Alfred Russel Wallace, a leading scientist of his day, was a co-discoverer with Charles Darwin of the Theory of Natural Selection. However, after further investigation, Wallace began to harbor severe doubts that natural selection could account for the development of man’s intellect and consciousness. Wallace also was drawn to the evidence for the afterlife.
In quantum physics, objects are depicted as possibilities. Gene mutations are also quantum processes and must be treated as such.
What good is one quarter of an eye or a tenth of a wing? A trait is useful for survival only when it is fully developed. Organismic biologists challenge traditional Darwinistic biologists, holding that the evolutionary emergence of a new trait cannot be a gradual, bit-by-bit process.
Was the long neck of the giraffe produced by a slow accumulation of genetic variations? This Darwinistic concept of gradualism is too simplistic. Longer neck vertebrae could not be produced in isolation but would require a concurrent cluster of supporting bodily modifications.
A closer look at the famous experiment by Stanley Miller and Harold Urey, billed as “life created in a test-tube.” In reality, we find here a classic example of Sheldrake’s indictment, “give us one free miracle and we’ll explain the rest.”
You think you know how the world works? You think you know what's real?
Doctor Strange (2016), The Ancient One (Tilda Swinton) and Stephen Strange (Benedict Cumberbatch)
The Ancient One: “You think you know how the world works? You think that this material universe is all there is? What is real? What mysteries lie beyond the reach of your senses? At the root of existence, mind and matter meet. Thoughts shape reality.”
at the architectonic, the elemental, level of reality, pure consciousness gives rise to phenomenal existence, what we call matter; which is but one expression of consciousness
Editor’s note: “Doctor Strange” offers a glimpse of a hidden quantum world in which pure thought directs and controls the definition of what is real. The movie, however, in Hollywood form, mixes too much error with fact for it to serve as faithful guide; nevertheless, this cinematic production manages to introduce us to an extremely important principle concerning how the universe really works. We will be looking at this in detail later as we examine new “double slit” experiments and how these impact the subject of biological evolution. In the meantime - reminiscent of a timepiece Christine offered to Stephen – ask yourself, “What mysteries lie beyond the reach of your senses?”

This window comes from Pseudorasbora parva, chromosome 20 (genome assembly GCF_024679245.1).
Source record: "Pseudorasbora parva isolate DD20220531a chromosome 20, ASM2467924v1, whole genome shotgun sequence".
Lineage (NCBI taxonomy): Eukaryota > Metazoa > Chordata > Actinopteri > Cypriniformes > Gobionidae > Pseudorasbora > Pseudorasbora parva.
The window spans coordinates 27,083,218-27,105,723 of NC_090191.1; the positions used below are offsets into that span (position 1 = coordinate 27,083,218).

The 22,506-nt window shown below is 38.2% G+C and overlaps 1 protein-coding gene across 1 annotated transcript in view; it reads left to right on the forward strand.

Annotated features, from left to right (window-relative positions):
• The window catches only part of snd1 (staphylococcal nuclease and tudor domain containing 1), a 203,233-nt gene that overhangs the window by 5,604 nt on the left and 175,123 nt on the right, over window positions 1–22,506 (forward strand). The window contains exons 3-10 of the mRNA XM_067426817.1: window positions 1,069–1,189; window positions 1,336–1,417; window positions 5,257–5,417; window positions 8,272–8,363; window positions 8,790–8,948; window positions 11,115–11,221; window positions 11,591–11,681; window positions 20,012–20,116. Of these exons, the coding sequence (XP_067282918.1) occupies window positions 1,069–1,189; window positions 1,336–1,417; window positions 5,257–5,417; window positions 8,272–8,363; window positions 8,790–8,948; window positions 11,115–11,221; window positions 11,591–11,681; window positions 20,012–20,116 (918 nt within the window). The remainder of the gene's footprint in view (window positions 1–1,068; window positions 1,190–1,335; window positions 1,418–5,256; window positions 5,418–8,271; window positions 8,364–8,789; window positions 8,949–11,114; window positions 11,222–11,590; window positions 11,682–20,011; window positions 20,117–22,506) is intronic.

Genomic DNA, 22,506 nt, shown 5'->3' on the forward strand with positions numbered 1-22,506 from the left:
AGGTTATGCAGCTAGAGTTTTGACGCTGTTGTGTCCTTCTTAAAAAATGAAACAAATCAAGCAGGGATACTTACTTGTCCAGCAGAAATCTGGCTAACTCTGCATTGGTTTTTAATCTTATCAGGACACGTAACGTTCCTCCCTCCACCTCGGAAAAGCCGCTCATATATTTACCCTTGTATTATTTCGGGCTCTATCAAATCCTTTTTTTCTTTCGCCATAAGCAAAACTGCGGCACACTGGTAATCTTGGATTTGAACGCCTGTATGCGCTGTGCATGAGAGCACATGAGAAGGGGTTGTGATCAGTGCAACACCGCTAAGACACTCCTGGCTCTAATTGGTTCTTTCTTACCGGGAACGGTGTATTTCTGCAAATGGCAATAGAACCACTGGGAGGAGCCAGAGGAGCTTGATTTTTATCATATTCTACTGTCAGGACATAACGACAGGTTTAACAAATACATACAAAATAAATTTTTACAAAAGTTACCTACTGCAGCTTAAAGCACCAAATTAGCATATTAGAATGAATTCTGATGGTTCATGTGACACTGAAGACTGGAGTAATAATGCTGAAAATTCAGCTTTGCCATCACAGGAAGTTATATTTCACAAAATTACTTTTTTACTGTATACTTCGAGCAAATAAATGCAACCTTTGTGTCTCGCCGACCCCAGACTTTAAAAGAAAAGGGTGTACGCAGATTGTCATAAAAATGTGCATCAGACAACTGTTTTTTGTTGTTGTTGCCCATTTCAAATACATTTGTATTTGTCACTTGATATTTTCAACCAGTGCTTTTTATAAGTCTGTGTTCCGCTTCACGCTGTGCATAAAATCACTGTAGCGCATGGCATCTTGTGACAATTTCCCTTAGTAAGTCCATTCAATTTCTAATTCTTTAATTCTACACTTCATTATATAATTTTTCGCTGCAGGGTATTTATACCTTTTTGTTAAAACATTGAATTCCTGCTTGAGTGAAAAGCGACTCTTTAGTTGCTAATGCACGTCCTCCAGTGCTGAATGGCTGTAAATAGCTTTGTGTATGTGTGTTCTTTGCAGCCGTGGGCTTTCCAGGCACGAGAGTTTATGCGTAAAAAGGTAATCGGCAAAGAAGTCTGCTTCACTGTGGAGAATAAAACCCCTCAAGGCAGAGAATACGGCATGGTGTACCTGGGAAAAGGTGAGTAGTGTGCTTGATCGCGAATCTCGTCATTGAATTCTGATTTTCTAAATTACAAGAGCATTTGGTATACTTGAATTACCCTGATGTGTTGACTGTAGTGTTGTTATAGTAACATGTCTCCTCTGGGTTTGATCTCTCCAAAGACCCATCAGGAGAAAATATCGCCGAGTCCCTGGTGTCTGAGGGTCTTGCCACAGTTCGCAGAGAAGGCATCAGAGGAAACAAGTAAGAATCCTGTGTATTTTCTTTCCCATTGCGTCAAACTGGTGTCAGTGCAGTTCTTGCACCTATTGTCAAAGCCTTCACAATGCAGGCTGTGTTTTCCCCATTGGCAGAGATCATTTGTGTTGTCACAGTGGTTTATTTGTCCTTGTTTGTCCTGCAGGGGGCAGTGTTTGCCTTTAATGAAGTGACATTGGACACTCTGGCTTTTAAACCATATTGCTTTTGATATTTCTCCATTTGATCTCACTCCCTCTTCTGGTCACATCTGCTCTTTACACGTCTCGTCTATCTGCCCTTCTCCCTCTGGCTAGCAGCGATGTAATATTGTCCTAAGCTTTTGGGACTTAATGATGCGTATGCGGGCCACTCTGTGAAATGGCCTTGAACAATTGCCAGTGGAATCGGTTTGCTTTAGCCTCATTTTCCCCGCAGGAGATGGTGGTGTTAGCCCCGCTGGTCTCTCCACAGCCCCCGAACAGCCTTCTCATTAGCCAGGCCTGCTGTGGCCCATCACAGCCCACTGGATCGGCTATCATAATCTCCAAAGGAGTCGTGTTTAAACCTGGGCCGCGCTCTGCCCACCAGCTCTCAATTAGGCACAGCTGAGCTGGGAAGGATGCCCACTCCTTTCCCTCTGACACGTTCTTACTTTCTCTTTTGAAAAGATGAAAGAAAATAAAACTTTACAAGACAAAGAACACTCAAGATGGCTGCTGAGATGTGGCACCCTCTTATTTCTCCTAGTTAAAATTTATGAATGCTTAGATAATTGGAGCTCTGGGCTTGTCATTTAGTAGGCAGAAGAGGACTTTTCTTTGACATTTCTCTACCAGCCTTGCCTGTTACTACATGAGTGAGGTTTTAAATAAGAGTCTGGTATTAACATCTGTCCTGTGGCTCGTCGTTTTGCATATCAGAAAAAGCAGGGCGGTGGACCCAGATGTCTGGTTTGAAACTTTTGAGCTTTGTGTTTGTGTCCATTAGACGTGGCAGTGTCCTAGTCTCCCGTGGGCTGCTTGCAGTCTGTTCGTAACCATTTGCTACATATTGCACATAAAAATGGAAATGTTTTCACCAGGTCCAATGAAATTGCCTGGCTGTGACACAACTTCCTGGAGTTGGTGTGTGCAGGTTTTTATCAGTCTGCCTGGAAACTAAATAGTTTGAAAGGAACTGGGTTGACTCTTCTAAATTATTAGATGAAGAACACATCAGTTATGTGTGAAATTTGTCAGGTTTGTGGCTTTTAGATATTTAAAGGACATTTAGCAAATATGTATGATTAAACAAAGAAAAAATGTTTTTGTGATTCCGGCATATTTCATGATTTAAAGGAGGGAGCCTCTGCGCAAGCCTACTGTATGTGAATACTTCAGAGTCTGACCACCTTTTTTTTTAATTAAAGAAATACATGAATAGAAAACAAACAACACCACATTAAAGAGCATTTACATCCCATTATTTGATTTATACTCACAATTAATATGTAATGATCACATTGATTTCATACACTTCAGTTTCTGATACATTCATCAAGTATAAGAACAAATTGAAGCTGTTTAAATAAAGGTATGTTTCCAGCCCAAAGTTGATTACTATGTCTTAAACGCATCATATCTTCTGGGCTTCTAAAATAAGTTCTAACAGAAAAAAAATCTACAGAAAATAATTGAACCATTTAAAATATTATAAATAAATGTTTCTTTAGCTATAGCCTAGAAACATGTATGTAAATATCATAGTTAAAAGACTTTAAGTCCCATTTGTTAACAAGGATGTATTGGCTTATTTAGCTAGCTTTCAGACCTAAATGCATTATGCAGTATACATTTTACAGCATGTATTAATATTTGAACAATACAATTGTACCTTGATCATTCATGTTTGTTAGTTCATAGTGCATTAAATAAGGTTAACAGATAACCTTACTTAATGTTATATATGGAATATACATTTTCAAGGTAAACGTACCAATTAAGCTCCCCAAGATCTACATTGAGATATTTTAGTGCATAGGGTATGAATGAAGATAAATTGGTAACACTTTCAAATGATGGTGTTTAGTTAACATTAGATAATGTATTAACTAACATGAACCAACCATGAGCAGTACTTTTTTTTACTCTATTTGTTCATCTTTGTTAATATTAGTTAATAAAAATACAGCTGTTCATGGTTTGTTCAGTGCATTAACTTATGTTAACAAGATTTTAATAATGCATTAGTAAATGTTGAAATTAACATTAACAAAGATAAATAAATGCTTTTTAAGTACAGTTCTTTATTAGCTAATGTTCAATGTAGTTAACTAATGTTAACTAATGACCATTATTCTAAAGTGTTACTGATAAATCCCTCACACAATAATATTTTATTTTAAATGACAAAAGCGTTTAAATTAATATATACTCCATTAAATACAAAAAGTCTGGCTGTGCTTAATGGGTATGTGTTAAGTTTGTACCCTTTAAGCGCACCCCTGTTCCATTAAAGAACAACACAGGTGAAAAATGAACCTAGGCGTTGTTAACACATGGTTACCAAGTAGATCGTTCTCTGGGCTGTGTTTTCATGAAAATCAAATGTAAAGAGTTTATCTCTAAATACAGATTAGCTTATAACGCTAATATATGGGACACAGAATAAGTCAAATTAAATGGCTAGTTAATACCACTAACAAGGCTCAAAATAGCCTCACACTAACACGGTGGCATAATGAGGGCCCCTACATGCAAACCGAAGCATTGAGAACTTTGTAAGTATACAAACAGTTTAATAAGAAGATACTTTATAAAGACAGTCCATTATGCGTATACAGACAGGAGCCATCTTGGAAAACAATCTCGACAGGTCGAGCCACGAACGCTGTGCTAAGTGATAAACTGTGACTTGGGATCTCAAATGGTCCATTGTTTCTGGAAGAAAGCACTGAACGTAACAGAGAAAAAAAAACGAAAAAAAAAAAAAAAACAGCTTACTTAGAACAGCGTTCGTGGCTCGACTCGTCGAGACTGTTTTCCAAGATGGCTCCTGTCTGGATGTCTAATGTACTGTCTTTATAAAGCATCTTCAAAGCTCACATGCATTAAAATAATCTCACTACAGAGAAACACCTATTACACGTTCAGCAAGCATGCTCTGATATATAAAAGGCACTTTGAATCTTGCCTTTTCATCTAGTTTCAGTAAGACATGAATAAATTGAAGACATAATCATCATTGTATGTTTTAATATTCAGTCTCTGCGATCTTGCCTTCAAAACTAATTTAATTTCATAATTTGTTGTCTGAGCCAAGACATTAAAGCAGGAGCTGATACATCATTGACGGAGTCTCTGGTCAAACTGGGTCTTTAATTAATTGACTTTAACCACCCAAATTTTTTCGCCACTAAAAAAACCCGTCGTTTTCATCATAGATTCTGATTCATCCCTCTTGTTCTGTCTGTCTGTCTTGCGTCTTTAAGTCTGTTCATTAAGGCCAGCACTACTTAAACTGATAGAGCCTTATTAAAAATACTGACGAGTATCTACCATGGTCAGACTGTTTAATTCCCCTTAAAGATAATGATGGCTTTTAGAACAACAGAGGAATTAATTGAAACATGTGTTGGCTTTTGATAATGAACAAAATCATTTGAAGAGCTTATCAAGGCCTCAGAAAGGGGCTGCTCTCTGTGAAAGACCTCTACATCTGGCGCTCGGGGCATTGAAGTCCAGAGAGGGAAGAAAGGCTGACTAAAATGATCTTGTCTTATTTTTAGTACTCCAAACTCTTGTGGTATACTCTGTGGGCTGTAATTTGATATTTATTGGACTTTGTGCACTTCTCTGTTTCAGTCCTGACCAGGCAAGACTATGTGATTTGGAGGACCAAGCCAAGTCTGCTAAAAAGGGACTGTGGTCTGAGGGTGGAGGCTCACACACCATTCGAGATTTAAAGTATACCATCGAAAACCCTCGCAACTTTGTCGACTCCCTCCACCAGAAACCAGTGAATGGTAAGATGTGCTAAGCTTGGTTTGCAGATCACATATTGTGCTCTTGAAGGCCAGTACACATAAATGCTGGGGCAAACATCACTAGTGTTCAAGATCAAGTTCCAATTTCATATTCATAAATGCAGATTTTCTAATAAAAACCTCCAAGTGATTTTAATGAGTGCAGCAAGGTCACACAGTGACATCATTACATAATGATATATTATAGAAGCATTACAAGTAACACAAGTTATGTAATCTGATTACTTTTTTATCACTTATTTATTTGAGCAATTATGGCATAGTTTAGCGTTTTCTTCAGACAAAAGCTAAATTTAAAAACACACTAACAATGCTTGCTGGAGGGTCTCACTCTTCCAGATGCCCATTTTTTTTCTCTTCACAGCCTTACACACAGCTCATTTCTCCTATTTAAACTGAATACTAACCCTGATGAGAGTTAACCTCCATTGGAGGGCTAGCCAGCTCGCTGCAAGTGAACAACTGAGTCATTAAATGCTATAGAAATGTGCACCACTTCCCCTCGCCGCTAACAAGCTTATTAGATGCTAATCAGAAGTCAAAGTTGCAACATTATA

Evolution’s Quantum Underpinnings: Matter enters the “world of form” when quantum possibility waves collapse into particles via an observing consciousness. But, who gets to observe and decide? - The parable of Schrodinger’s Cat.
Evolution’s Quantum Underpinnings: How does an observing consciousness collapse a possibility wave?
Evolution’s Quantum Underpinnings: What evidence do we have that the observing consciousness is a Universal Consciousness?
Evolution’s Quantum Underpinnings: How does Universal Consciousness overcome the problem of entropy to inject creativity into the process?
Evolution’s Quantum Underpinnings: Does Universal Consciousness collapse possibility waves through the agency of human, or even animal, awareness?
Evolution’s Quantum Underpinnings: Biologist Charles Birch points out that there are two ways to think of the relationship of life and matter.
plowing at night, discussing evolution with my cousin Tom, overturning untenable ideas with the topsoil
As a boy I spent many hundreds of hours plowing at night. Dad and Uncle Joe would sometimes work together during spring planting. I looked forward to this joint effort as I’d have opportunity to see my cousin Tom. Normally, he and I would run our own tractors, but one evening, I don’t recall why, we spent a few hours together on a ponderous John Deere, lumbering up and down a long field immediately adjacent to Grandma’s old farmyard. It was great fun to talk with Tom. Though 50 years ago, I still remember our animated discussion of biological evolution, as I shared my findings for the English-class speech assignment.
It’s all so strange and unreal to me now; several life-times ago. Also, but for a few small points here and there, most of what we talked about would prove to be incorrect: our data was fragmentary, incomplete, or non-existent; further, there was too much emphasis on biblical creationism. In fact, to my present dismay, I now perceive that I was wrong on just about everything in my life at that time.
However, I will give myself credit for one thing, a saving grace that might redeem unmindfulness wherever its found. Though my disengaged, lackluster academic efforts in high school heralded no great coming accomplishment, I would soon enter a better mind-frame of staying with certain questions and mysteries over protracted periods of time, years and decades.
Like plowing into the late hours, long fortitude, seeded with research and contemplation, will eventually yield a harvest of good fruit, for any of us.